An introduction to genetics in a genealogy/historical context Part 1

A non-scientific overview in 7 Parts

Deoxyribonucleic acid (DNA) is really just four chemicals: Thymine (abbreviated as T) pairs with Adenine (A), and Guanine (G) pairs with Cytosine (C).
DNA was discovered in 1953, but the first Human genome (3200 Million base “Letter” pairs, all the Human DNA in one person) was not sequenced (reading each letter) until 2003, and findings first published in 2007. Only about 2% of DNA encodes proteins, and 99.5% of any two random people’s genomes will be identical.

Aside from sequencing a genome (which was on pace to cost $100M in 2001, dropped to $10M in 2007, and was now just a few thousand dollars in 2015, projected to go below $1000 in the next few years), there are some inexpensive (by comparison) consumer level tests one can take by mail order. 3 “Kinds” of DNA can be tested from home easily, in 2 Main “Types” of tests.

Y-DNA tests can be taken only by genetic males, and one type (usually done first) looks at Short Tandem Repeater (STR)- phrases of repeated alleles, for example ‘GATAGATAGATAGATA’ would be “4” at a particular location, called a “DYS” (DNA Y-chromosome Segment). DYS are usually designated with a unique number. Used in Y-DNA to statistically decide what SNP (explained below) to test for, and based on known drift rates, can mathematically estimate number of generations between two men. Changes in STRs is basically a “copy error” that drops off or adds a set of repeats. An average rate is 1 per 500 generations, and there are up to 111 locations or “Markers” that are looked at for current Y-DNA tests.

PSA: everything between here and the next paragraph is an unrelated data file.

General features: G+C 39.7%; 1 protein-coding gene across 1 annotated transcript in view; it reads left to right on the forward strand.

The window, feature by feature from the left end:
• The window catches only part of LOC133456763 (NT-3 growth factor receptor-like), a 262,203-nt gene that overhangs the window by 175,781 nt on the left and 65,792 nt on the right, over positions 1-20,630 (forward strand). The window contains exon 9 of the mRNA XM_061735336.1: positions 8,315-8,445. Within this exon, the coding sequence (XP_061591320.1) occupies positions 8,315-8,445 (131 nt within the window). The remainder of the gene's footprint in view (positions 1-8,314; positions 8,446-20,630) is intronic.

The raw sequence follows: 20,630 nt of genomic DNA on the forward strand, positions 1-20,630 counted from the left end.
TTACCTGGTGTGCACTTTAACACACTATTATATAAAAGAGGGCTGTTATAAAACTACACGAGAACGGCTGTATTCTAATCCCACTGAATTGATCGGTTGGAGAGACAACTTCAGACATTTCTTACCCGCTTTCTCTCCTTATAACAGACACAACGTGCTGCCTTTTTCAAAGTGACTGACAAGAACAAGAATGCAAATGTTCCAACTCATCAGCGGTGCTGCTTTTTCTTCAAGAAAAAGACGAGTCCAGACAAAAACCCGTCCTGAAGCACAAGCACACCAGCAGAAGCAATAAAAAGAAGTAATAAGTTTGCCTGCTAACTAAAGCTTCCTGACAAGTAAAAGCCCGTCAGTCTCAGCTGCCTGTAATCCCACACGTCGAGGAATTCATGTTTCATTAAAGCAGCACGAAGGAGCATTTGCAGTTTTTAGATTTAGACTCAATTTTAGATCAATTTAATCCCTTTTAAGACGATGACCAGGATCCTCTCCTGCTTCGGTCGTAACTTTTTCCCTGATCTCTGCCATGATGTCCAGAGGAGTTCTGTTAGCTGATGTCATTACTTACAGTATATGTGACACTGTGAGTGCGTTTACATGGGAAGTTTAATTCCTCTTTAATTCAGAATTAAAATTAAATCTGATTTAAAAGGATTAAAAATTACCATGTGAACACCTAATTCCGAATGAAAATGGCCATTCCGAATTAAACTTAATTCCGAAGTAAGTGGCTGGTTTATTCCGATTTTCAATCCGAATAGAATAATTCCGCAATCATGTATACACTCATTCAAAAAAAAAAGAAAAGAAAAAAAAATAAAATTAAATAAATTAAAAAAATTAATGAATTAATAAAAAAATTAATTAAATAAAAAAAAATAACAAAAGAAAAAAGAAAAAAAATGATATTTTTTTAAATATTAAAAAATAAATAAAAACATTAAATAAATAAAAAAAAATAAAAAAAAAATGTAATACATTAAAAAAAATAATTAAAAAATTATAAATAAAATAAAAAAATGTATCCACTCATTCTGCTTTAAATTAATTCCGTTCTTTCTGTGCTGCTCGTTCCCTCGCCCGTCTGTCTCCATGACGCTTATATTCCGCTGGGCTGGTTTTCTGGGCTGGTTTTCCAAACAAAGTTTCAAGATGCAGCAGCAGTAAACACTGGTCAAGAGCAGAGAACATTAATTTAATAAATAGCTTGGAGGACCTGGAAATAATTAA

Another type of Y-DNA test looks for specific Single Nucleotide Polymorphisms (SNP)–When a base pair of chemicals at any given location randomly changes from one chemical to another (like C becomes T, G becomes A, etc).

http://en.wikipedia.org/wiki/Single-nucleotide_polymorphismPicture1

This mutation is inherited by all descendants of the individual in which the SNP occurred. SNPs occur very rarely, so they can be used to split a “Haplogroup” (think tree trunk) into “Subclades” (think branches). Because you have to know the specific location and mutation to test for, you usually need to have done an STR test to find someone within a comparable amount of generations that has already tested SNPs to know where to start from. Some testing companies like FamilyTreeDNA will also make a prediction of a Haplogroup, and even some subclades for you if you are very “close” to someone with a confirmed SNP. Other than copy error insertion and deletions, and SNPs, Y-DNA is passed unchanged from father to son, since there were humans. By tracking the branches in the tree through the errors, we have learned a lot about male-line-specifics.
A second kind of DNA test looks at Autosomal DNA (atDNA), which is the 22 non-sex chromosomes that are recombined between mother and father when passed on to children. Test can show cousinship within 6-7 generations, and also distant ancestral admixtures. Genealogy DNA atDNA test are for SNPs (Family Tree’s  atDNA test looks for ~700,000 SNPs). The forensic DNA you hear about is also atDNA, but it looks at STRs, so it is totally different. X-DNA (genetic males have one X chromosome, females two) is often tested at same time as atDNA, but the data not used in most genealogy matching systems.

The third kind looks at DNA that is only inherited from the mother– Mitochondrial DNA (mtDNA). mtDNA is non-nuclear DNA, so it is not part of your chromosomes or “genes” and is passed “unchanged” (except for SNP mutations that occur) from mother to all children, but can only be passed on by a mother, so a mtDNA shows the distant female-line descent. Genealogy mtDNA tests are for SNPs. mtDNA SNPs are not very numerous, so the branches are quite infrequent. Perfect matches may still not have had a common female-line ancestor for 500 or 1000 years.

Picture18

Y-DNA Branches and mtDNA branches in a timeline

Part 2 will continue with some Clan MacLeod specific information

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